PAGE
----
Modulating reconsolidation and extinction to regulate drug reward memory.Eur J Neurosci. 2019 08; 50(3):2503-2512.EJ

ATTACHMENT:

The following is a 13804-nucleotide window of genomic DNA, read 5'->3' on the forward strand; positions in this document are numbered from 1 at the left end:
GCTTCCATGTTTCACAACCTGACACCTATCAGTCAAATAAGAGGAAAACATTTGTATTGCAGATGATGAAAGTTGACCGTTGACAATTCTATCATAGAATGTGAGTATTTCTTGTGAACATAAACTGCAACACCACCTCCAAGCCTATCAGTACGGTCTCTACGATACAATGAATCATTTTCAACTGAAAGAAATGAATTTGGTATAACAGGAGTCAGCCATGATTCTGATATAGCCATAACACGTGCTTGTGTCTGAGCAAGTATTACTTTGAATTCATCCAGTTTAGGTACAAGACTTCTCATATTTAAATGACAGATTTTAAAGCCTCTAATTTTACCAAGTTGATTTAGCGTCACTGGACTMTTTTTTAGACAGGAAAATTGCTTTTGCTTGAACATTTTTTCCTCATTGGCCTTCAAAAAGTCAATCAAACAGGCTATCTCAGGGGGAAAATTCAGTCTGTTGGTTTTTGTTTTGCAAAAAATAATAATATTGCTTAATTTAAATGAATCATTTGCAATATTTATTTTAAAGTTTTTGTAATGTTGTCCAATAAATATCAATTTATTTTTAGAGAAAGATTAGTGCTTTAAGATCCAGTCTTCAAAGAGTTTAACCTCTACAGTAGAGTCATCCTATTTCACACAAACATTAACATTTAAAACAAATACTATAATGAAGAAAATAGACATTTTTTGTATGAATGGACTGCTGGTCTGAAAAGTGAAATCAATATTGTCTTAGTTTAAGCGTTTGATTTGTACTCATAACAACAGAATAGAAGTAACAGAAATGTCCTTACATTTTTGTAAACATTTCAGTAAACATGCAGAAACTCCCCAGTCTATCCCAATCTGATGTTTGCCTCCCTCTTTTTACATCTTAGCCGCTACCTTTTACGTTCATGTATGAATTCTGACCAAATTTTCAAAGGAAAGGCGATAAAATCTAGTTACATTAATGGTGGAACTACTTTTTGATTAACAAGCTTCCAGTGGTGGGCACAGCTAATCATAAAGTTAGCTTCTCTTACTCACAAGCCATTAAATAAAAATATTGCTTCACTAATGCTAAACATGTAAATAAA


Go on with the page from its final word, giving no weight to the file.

Drug addiction is an aberrant memory that shares the same memory processes as other memories. Brief exposure to drug-associated cues could result in reconsolidation, a hypothetical process during which original memory could be updated. In contrast, longer exposure times to drug-associated cues could trigger extinction, a process that decreases the conditioned responding. In this review, we discuss the pharmacological and non-pharmacological manipulations on the reconsolidation and extinction that could be used to interfere with drug reward memories. Pharmacological agents such as β-adrenergic receptor antagonist propranolol can interfere with reconsolidation to disrupt drug reward memory. Pharmacological agents such as the NMDA receptor glycine site agonists d-cycloserine and d-serine can facilitate extinction and then attenuate the expression of drug reward memory. Besides pharmacological interventions, drug-free behavioral approaches by utilizing the reconsolidation and extinction, such as 'post-retrieval extinction' and 'UCS-retrieval extinction', are also effective to erase or inhibit the recall of drug reward memory. Taken together, pharmacological modulation and non-pharmacological modulation of reconsolidation and extinction are promising approaches to regulate drug reward memory and prevent relapse.